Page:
05/15/2014, 06:15 PM
(This post was last modified: 05/15/2014, 10:42 PM by sheldonison.)

(05/14/2014, 11:42 PM)tommy1729 Wrote: Btw sheldon edited his posts a few times, which makes them better naturally.

I've gone through at least 4 approximation versions, for the coefficients of an entire asymptotic half exponential function. Each one is better, more accurate, and more robust than the one before it. Sometimes, the next version shows up before I'm done documenting the previous version...

Quote:( I do not yet understand where his second derivative comes from , is this the same logic that goes from a_n to b_n ?? Also his integrals need more study and/or explaination. Forgive me if im a bit behind )The shows up in the denominator of the Gaussian approximation, which is version III, and is very accurate, and is robustly shown (some details left out) to be an approximation of version IV (also in post#16), which involves integrals, and converges to the Kneser half iterate extremely extremely well, accurate to 28 decimal digits for half iterates O(1E12). Gaussian can be shown to always give a slight over approximation for the a_n (compared to the Integral). Multiplying Gaussian by any constant<1 will eventually give an under approximation for all a_n bigger than some particular value of n, assuming the Taylor series for Kneser half exp is eventually well behaved for large enough hn(n), (needs a definition). So that might rigorously address "stuff < a_n".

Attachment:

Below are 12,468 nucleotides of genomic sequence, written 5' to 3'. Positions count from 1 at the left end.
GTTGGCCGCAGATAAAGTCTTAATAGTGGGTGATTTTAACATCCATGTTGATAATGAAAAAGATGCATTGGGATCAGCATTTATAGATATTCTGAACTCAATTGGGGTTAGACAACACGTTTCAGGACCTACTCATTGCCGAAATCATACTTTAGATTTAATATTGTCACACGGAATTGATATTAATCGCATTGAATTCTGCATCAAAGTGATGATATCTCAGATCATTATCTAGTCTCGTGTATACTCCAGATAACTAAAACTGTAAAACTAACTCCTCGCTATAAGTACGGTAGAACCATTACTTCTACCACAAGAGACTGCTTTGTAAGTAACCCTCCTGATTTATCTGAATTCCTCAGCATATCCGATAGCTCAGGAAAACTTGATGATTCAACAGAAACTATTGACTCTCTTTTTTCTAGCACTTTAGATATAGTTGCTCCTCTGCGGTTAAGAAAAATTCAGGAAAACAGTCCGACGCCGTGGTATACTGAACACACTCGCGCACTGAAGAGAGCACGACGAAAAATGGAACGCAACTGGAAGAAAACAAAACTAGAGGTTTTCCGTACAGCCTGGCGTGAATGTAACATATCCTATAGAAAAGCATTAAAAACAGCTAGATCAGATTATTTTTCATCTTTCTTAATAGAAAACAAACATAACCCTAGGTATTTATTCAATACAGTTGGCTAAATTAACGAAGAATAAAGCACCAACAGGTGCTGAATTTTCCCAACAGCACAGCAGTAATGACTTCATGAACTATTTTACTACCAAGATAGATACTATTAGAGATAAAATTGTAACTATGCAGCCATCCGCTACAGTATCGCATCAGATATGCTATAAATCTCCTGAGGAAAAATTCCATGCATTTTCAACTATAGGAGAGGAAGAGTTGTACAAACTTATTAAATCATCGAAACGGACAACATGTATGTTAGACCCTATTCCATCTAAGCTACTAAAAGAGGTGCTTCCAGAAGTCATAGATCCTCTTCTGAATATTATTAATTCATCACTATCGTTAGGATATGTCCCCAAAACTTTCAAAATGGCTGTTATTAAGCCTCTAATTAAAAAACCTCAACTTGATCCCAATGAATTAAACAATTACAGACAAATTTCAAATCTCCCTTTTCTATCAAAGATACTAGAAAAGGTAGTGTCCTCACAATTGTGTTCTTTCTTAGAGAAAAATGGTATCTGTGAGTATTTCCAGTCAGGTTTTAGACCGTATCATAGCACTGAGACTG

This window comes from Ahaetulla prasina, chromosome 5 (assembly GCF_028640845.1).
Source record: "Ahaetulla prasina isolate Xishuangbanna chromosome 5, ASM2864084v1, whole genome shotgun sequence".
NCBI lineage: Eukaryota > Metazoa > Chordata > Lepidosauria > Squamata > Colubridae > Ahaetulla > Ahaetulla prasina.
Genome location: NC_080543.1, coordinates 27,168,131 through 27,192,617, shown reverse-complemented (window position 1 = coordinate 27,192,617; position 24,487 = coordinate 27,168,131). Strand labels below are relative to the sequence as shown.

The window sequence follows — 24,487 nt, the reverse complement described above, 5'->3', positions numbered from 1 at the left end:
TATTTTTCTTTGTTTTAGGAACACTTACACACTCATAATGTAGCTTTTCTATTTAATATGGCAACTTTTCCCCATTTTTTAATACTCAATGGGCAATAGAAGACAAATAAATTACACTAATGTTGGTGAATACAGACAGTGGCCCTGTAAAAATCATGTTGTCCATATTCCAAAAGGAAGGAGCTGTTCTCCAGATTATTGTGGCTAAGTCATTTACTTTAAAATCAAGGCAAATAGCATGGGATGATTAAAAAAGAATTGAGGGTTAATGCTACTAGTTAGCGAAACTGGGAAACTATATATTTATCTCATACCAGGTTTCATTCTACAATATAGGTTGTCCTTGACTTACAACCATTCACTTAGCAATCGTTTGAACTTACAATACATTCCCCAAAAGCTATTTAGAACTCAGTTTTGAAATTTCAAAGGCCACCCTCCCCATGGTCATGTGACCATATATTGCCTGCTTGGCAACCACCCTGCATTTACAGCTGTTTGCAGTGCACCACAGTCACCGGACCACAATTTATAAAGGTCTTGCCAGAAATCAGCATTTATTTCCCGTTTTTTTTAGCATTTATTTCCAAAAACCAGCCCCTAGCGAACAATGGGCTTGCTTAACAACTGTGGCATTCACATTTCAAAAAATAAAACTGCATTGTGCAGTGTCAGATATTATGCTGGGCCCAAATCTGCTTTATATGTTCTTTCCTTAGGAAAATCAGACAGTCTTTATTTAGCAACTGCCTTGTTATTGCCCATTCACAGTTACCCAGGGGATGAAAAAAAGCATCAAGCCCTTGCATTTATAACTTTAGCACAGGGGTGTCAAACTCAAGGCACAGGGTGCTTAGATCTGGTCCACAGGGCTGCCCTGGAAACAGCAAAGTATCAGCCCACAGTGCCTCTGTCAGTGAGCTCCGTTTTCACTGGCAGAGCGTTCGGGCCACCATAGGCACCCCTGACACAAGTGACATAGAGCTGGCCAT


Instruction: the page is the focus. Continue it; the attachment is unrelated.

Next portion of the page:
...But a good boundary means

stuff < a_n < stuff

and the stuff < a_n is not adressed yet ...

Quote:More importantly , we have encountered h_n before on this forum !h_n first shows up in the version II approximation, in post #9 of this thread. I'm unaware of h_n before that...

I do not know exactly where and how but I remember it.

That might be usefull.

Quote:ln[1/2](n) VS h_n

....

Hence 50 % of the tommy sheldon conjecture has been proven, more specific :

1/a_n < O( exp(n * (ln^[1/2](n))^(1+o(1)) ) )

Tommy, empirical tests for your conjecture look remarkably good for this last equation, for n=10^1000000, this approximation is accurate to 99.8%, though only 60% accurate for n=100000000, so convergence is a little slow, and it appears to always be an under-approximation.

So, we have this nice asymptotic approximation, f=exp^0.5(x). Lets take the best one, version IV. What would f(f(z))/exp(z) look like???? Its an entire function, since f is entire, and since exp(z) has no zeros. The answer is really neat, and counter intuitive! I'll have to post some complex plane graphs tomorrow.

- Sheldon